When adding a bathroom in your attic, plumbing constitutes one of the greatest expenses. The total cost of plumbing depends on how far away the new bathroom is located from the existing water and sewer lines.
A fast and easy plumbing job may cost $1,400-1,600, while more complex installs can be as high as $3,000+. Licensed plumbers charge $45-65 per hour, depending on local labor rates. To maximize savings, try to situate your new bathroom above an existing bathroom or kitchen.
Return on investment
As mentioned earlier, transforming your old, dusty attic into a bedroom or playroom with a bathroom is one of the most popular remodels that many homeowners love to undertake. The expected returns are around 53-65% depending on the local market, overall house value and the quality of renovation. This means that if you spent $60,000 to completely remodel your attic, you will recoup $32,000 – 39,000.
A renovated attic that has a bathroom gets higher overall returns compared to one without a bathroom. Adding even a half bath can make a huge difference in the resale value.
On top of financial gains, a converted attic also boasts a high enjoyment rating. House Logic reports that homeowners who turn their attics into bedrooms, office, play or guest rooms, give this project a “joy score” of 9.4/10.
An attic room is a great way to add living space without having to extend the footprint of your home. For many people building an addition would be too costly, and often prohibited by zoning laws. Many attics are a hidden gem of an opportunity to gain extra usable space right inside the home.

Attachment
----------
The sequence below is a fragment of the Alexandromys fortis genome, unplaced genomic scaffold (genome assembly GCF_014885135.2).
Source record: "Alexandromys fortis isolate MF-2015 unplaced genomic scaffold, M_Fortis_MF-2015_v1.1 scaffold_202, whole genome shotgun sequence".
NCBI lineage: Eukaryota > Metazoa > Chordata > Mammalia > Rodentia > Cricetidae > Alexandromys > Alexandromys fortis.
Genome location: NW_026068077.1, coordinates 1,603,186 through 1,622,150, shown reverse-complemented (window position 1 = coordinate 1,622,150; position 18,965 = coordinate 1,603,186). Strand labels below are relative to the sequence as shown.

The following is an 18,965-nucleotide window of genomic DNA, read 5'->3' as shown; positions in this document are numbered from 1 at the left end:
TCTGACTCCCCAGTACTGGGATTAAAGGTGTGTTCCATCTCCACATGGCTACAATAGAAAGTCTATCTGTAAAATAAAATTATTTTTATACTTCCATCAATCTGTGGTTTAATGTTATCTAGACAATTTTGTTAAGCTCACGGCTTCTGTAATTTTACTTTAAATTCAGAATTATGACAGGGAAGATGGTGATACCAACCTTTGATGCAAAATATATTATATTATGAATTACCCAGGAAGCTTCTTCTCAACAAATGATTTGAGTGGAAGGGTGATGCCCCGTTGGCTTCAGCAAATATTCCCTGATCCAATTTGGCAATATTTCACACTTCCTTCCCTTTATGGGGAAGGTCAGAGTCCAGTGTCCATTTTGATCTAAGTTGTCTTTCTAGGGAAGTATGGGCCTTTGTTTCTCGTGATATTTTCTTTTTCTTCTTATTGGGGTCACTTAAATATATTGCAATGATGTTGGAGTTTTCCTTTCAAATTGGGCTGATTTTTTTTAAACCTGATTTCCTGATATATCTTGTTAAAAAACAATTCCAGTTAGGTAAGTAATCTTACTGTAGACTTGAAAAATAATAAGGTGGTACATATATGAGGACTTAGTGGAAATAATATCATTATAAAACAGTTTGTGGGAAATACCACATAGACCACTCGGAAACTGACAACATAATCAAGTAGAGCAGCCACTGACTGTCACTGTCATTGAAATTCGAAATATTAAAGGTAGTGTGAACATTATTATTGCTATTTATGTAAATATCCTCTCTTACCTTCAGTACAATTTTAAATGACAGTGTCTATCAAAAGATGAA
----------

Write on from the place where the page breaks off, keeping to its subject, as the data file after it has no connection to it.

Even if you don’t need an extra bedroom or guest-room, you can use this space as a man cave, entertainment/game room to host adult or kid parties, or a work-out room.
Building codes and safety regulations
Before starting the renovation, make sure that your attic meets all building code requirements necessary to turn it into a legal living space. Here is a list of basic requirements that most towns across the US enforce for attic conversions:
Size of the attic: local codes require that at least 50% of the finished attic space should be 7 feet tall. Additionally, the area needs to be at least 7 feet wide and have at least 70 sq.ft. of total floor space.
2 accessible emergency exists: having safe access is a must in an attic. The space will need to have a real stair case (not a ladder) and egress windows. Both will be used as an exit in case of an emergency. According to code, attic windows should constitute at least 8% of the total square footage, with 4% being the area that can open.
Sound structural reinforcement: you need to ensure that your house structure can carry the extra load of a finished attic, which is significantly heavier than an unfinished space. Its best to hire a structural engineer to do an assessment of your home’s foundation and framing and tell you which if any reinforcements are needed.